Union Gas will be replacing an estimated 43 km of steel natural gas lines within Fort Frances over the next couple of years.
“Union Gas is working on plans to upgrade the natural gas distribution system in the Fort Frances area,” Andrea Stass, manager of Public Affairs and Media Relations for Union Gas Ltd., said Thursday.
“We’re doing some pre-engineering surveys right now that will help us determine the extent of that upgrade and what the cost of that upgrade will be,” she added. “But we anticipate it will be a significant portion of the distribution system.”
The survey work will carry on through the fall, with construction to begin next spring. Gas line replacement work will continue in phases over the next two-three years.
“To minimize the disruption and to try and limit the amount of road closures, and allow us to maintain access to homes and businesses, we’re working closely with the Town of Fort Frances so we can co-ordinate our construction activities with other planned municipal replacement work,” explained Stass.
“And where possible, pipelines will be bored, and that reduces impact to private land.
“There will be construction, there will be some impact, but we’re working with the town to co-ordinate our activities to minimize that,” Stass stressed.
“Using this boring, or underground drilling, helps us to reduce that impact.”
A section of steel natural gas line already was replaced with the new plastic piping several weeks ago during the sewer and water work on Central Avenue.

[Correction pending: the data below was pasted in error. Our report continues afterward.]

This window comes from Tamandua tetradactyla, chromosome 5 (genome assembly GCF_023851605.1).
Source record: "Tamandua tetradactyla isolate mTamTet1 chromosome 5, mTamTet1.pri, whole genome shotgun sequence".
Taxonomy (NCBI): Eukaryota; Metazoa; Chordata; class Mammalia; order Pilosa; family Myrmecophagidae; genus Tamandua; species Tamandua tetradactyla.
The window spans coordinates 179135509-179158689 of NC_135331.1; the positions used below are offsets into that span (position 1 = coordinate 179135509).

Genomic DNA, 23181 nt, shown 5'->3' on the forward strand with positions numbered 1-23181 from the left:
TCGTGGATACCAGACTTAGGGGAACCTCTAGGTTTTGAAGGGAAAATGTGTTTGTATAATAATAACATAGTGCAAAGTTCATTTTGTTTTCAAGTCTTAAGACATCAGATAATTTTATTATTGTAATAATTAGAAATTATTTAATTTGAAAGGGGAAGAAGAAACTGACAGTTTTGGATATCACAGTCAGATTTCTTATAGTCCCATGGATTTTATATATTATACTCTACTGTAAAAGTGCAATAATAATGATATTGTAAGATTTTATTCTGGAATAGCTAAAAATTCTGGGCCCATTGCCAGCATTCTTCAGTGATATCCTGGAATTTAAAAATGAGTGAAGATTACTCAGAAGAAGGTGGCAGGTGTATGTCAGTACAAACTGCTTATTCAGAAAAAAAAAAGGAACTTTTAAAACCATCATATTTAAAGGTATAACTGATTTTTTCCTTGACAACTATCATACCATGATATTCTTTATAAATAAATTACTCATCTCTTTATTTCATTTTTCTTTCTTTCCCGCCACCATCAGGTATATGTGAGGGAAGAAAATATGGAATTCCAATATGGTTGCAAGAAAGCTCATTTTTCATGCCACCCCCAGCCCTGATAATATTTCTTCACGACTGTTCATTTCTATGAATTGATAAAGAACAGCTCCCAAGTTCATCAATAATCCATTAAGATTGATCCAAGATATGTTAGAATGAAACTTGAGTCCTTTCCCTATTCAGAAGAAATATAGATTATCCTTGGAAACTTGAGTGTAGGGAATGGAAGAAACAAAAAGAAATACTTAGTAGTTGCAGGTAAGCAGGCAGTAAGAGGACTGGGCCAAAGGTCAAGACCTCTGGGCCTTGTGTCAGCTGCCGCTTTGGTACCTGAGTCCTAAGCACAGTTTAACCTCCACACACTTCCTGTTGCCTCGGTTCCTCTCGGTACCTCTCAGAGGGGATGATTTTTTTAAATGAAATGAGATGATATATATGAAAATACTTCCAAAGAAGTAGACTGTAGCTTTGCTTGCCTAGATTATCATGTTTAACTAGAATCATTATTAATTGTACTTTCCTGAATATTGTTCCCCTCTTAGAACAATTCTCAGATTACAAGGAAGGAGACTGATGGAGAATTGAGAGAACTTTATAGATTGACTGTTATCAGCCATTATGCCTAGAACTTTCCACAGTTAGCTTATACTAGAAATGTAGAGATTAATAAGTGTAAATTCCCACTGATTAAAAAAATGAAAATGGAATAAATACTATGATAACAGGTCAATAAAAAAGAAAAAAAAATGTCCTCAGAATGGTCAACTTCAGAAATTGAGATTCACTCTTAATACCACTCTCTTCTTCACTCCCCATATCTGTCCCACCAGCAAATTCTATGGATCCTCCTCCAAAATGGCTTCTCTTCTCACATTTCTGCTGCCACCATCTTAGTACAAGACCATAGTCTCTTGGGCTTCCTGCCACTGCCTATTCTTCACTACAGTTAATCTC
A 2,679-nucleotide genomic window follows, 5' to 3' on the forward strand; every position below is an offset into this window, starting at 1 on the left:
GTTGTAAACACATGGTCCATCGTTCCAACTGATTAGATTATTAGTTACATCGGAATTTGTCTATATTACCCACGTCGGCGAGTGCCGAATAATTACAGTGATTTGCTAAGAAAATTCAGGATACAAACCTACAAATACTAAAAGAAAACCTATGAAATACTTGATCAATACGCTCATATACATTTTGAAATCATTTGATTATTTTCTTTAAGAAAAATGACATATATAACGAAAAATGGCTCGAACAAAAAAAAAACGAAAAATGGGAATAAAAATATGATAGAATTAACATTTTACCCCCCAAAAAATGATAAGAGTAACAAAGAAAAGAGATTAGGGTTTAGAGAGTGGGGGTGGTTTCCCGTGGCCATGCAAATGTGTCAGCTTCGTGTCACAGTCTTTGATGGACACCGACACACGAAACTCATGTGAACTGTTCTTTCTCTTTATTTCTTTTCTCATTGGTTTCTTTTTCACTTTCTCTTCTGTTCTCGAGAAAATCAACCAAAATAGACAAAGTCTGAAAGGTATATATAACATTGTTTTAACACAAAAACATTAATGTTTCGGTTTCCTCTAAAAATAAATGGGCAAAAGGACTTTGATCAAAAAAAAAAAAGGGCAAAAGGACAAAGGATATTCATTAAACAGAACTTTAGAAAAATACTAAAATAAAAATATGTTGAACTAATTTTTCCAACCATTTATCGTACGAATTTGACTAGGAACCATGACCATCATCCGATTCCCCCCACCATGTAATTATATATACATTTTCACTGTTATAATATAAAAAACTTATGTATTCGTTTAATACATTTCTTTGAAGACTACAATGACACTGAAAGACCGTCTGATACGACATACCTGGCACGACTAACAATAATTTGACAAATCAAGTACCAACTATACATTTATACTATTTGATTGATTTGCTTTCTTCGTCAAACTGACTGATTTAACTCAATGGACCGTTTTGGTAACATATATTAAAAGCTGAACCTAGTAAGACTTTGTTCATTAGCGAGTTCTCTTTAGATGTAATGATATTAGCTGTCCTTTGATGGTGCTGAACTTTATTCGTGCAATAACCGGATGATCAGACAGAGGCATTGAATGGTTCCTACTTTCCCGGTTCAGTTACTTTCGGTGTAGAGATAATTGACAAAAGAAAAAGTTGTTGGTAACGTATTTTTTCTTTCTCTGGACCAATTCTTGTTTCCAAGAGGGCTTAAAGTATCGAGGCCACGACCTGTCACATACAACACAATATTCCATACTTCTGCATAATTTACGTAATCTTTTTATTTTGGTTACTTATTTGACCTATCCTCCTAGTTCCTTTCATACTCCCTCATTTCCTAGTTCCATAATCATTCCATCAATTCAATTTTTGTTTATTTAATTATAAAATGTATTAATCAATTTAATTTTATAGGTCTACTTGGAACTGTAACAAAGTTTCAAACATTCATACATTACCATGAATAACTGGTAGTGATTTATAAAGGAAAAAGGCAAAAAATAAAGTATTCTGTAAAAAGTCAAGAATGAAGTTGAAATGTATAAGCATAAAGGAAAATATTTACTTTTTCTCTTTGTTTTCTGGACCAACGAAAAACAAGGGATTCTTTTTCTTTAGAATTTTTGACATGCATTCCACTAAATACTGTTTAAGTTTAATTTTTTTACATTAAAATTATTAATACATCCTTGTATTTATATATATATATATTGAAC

Just as it was standard to use steel natural gas lines in years past, Stass said the “new standard” is to use plastic lines to deliver natural gas.
Union Gas will be replacing the old pipeline here with two- and four-inch plastic lines, depending on where the lines are located in the town.
Stass noted the replacement project was prompted by the gas leak that led to the explosion at J.W. Walker School here in late February.
“There was an investigation into a gas leak in a pipeline near the school. What that revealed was there was a cracked weld in the pipeline and it was caused by a combination of factors; a number of things contributed to that,” she explained.
“There’s still an investigation going on as to what happened inside the school, and we don’t have those findings at this point, but we’re not waiting for that,” Stass added.
“In response to the incident, we’re taking the routine pipeline maintenance that we do every year anyway, and we’re moving the schedule forward and doing it all to ensure that our pipelines remain in safe operating condition.”
Town council approved an agreement with Union Gas on Sept. 8 to formally exchange geographic information system (GIS) data to help the company develop an action place to replace its gas lines.